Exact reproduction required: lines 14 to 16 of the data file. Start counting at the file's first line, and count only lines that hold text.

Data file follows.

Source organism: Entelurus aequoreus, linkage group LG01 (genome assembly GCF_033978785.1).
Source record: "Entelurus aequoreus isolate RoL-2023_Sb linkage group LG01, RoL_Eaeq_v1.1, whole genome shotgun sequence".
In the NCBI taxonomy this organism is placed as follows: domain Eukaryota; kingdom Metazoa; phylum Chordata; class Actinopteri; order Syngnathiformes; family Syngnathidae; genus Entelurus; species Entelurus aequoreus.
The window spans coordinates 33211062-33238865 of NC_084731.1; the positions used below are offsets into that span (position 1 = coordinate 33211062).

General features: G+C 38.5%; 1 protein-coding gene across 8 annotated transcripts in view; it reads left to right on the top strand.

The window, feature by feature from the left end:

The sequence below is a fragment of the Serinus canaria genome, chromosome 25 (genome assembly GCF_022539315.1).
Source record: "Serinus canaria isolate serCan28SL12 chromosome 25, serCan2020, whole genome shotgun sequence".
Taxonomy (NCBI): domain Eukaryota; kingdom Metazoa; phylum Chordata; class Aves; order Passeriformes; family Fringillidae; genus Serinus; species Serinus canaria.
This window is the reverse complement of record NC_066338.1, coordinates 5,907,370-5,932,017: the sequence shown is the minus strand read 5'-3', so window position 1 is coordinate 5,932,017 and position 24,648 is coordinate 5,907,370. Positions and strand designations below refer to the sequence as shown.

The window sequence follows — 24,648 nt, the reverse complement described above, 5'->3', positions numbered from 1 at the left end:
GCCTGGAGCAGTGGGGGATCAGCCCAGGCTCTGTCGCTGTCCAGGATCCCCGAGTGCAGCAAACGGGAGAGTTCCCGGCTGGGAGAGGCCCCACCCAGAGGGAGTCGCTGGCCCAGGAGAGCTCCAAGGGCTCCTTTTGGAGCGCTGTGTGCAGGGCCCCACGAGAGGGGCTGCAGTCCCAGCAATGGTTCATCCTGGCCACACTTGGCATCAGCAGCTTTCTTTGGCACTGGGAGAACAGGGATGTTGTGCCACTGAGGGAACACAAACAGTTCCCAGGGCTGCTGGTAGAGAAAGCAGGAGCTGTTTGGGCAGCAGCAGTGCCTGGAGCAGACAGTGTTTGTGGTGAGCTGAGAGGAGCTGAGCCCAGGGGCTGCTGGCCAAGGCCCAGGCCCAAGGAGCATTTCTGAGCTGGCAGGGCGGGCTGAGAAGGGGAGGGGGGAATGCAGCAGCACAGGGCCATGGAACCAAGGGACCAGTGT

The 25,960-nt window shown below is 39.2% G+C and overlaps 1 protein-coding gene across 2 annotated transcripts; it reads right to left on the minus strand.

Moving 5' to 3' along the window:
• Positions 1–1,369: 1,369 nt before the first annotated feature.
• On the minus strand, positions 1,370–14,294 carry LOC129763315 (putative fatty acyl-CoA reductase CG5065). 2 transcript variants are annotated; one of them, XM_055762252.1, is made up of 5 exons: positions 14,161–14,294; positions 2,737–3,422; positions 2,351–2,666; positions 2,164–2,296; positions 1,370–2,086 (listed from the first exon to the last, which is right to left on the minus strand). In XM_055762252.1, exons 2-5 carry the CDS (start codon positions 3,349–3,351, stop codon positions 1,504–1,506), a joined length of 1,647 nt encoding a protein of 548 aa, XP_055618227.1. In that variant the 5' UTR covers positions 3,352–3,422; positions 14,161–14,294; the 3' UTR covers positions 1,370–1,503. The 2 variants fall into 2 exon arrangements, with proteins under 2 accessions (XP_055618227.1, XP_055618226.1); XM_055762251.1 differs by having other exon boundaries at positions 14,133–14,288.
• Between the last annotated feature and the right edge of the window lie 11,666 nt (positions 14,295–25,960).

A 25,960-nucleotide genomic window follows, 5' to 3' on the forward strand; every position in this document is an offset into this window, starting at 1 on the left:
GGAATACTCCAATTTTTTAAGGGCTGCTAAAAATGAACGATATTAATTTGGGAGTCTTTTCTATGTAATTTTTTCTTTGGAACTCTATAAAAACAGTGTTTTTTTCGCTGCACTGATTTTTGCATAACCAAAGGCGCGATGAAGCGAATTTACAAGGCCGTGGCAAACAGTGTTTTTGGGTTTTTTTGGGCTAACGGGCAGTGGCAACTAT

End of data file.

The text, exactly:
Moving 5' to 3' along the window:
• Positions 1–1,369: 1,369 nt before the first annotated feature.
• On the minus strand, positions 1,370–14,294 carry LOC129763315 (putative fatty acyl-CoA reductase CG5065). 2 transcript variants are annotated; one of them, XM_055762252.1, is made up of 5 exons: positions 14,161–14,294; positions 2,737–3,422; positions 2,351–2,666; positions 2,164–2,296; positions 1,370–2,086 (listed from the first exon to the last, which is right to left on the minus strand). In XM_055762252.1, exons 2-5 carry the CDS (start codon positions 3,349–3,351, stop codon positions 1,504–1,506), a joined length of 1,647 nt encoding a protein of 548 aa, XP_055618227.1. In that variant the 5' UTR covers positions 3,352–3,422; positions 14,161–14,294; the 3' UTR covers positions 1,370–1,503. The 2 variants fall into 2 exon arrangements, with proteins under 2 accessions (XP_055618227.1, XP_055618226.1); XM_055762251.1 differs by having other exon boundaries at positions 14,133–14,288.